Even Alcoa, the other big aluminum producer in the country, opposed the tariffs. The company, which imports much of its aluminum from facilities in Canada, is being hit by the new duties and has asked the Commerce Department for an exemption so it can avoid the 10 percent tax. Last month, Alcoa said that the tariffs could cost the company $100 million this year.

“It’s hard to parse out because we see jobs coming back at Century and other industries that are potentially hurt by it,” said Jack Mazurak, a spokesman for the Kentucky Cabinet for Economic Development. “The further down the manufacturing stream you go, the closer to the finished product, you would see resistance or companies that are saying they may be impacted.”

Chad P. Bown, a trade expert at the Peterson Institute for International Economics, said it was too soon to say what the net effects on the aluminum industry would be. Most of the aluminum sector’s jobs are secondary markets, and it is unclear how they will handle the higher prices once they are passed on. Potentially, more jobs in the aluminum market could be lost than gained by Mr. Trump’s tariffs.

“With the exception of Century, virtually everyone else did not want tariffs,” Mr. Bown said.

Despite the impact on other American businesses, Century has not relented in its campaign to keep the tariffs as punishing as possible. It has been among the most frequent objectors to companies seeking exclusions to the tariffs, according to an analysis by The New York Times. Of the 215 objections to aluminum exclusion requests filed with the Commerce Department, more than half came from Century.

The department has denied a total of 112 requests, including 15 that Century sought. Another 21 of its objections were essentially tossed out because they were not deemed valid by the department.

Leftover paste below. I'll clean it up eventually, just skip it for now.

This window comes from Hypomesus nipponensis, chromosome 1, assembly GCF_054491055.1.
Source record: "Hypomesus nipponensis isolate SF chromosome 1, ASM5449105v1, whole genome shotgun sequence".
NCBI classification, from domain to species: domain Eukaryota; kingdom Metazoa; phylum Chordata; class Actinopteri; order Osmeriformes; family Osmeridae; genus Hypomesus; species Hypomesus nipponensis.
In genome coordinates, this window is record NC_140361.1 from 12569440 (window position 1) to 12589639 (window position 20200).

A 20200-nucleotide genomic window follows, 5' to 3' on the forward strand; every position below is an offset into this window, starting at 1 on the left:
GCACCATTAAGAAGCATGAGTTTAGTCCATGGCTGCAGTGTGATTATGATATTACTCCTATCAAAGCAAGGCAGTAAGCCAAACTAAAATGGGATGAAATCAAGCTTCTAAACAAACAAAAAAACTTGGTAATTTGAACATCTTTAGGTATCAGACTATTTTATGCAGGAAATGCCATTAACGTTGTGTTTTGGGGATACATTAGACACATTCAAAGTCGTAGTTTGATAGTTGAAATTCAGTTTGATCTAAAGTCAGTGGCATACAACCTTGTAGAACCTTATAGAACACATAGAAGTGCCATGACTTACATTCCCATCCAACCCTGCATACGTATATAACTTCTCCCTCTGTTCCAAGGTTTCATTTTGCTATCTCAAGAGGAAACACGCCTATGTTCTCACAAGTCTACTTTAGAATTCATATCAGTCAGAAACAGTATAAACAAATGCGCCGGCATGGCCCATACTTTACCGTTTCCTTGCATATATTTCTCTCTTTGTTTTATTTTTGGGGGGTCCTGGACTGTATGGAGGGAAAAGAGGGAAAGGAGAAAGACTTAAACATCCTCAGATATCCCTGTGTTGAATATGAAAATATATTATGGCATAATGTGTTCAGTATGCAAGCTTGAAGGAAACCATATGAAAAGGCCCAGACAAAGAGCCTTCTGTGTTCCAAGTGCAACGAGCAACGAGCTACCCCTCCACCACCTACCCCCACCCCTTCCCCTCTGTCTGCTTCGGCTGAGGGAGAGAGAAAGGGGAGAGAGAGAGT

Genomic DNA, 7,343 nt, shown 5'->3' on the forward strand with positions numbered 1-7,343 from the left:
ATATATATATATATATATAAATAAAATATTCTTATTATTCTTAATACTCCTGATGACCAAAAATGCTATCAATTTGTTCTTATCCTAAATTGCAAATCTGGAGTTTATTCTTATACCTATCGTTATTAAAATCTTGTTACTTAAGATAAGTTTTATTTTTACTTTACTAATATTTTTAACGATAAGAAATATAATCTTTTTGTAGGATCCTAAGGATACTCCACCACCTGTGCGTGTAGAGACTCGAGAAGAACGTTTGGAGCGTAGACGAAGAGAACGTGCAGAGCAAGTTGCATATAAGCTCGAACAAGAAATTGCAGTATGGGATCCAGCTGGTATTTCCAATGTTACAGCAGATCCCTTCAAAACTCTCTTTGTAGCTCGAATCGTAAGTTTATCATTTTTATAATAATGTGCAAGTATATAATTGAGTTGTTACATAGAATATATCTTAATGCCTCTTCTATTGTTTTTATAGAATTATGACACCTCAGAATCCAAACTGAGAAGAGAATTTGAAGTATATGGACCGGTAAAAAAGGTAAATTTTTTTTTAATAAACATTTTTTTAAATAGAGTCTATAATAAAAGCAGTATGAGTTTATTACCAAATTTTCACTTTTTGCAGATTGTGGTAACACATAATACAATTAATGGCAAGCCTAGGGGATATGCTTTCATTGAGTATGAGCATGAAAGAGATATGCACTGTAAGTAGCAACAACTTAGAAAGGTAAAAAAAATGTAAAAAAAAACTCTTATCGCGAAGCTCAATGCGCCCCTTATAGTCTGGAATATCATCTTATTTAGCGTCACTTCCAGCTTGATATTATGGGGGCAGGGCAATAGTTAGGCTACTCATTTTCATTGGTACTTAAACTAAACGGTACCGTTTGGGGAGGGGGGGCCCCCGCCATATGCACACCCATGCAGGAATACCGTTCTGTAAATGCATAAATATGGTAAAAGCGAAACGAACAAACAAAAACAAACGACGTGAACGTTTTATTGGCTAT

While Century is benefiting from Mr. Trump’s trade policies, retaliation from Europe and China has dealt a blow to other industries in Kentucky, like spirits, negating the lift that the state is receiving from greater aluminum production.

“Clearly, these tariffs are making our American whiskeys less competitive, and may result in international spirits consumers choosing other spirits categories,” said Frank Coleman, senior vice president at the Distilled Spirits Council. “Depending on how long these are in place, the impact will be felt across the United States throughout the entire supply chain, from farmers to suppliers.”

Mr. Ross, however, played down the consequences for the whiskey industry, musing on Wednesday that a dedicated bourbon drinker was unlikely to switch to wine because of a small price increase.

The aluminum industry’s top priority remains persuading China to curb its overcapacity, but thus far the Trump administration’s negotiations on that front have produced little agreement. A delegation of midlevel Chinese economic policy officials came to Washington on Wednesday to revive trade negotiations at the Treasury Department, but Mr. Ross said he was not optimistic about a breakthrough.

Mr. Ross praised Century’s executives for their commitment to producing aluminum despite the tough competition. Dressed in a blue blazer, khakis and a hard hat with a sticker of the American flag, he cut a red ribbon to commemorate the plant and accepted a desk plaque labeled U.S.A. that was cast from aluminum made from the first smelting pot that had been restarted.

Still, the pressures of Washington could not be easily escaped.

“It will probably take the Office of Government Ethics months to approve this gift, but once they do, I will put it in my office,” Mr. Ross said.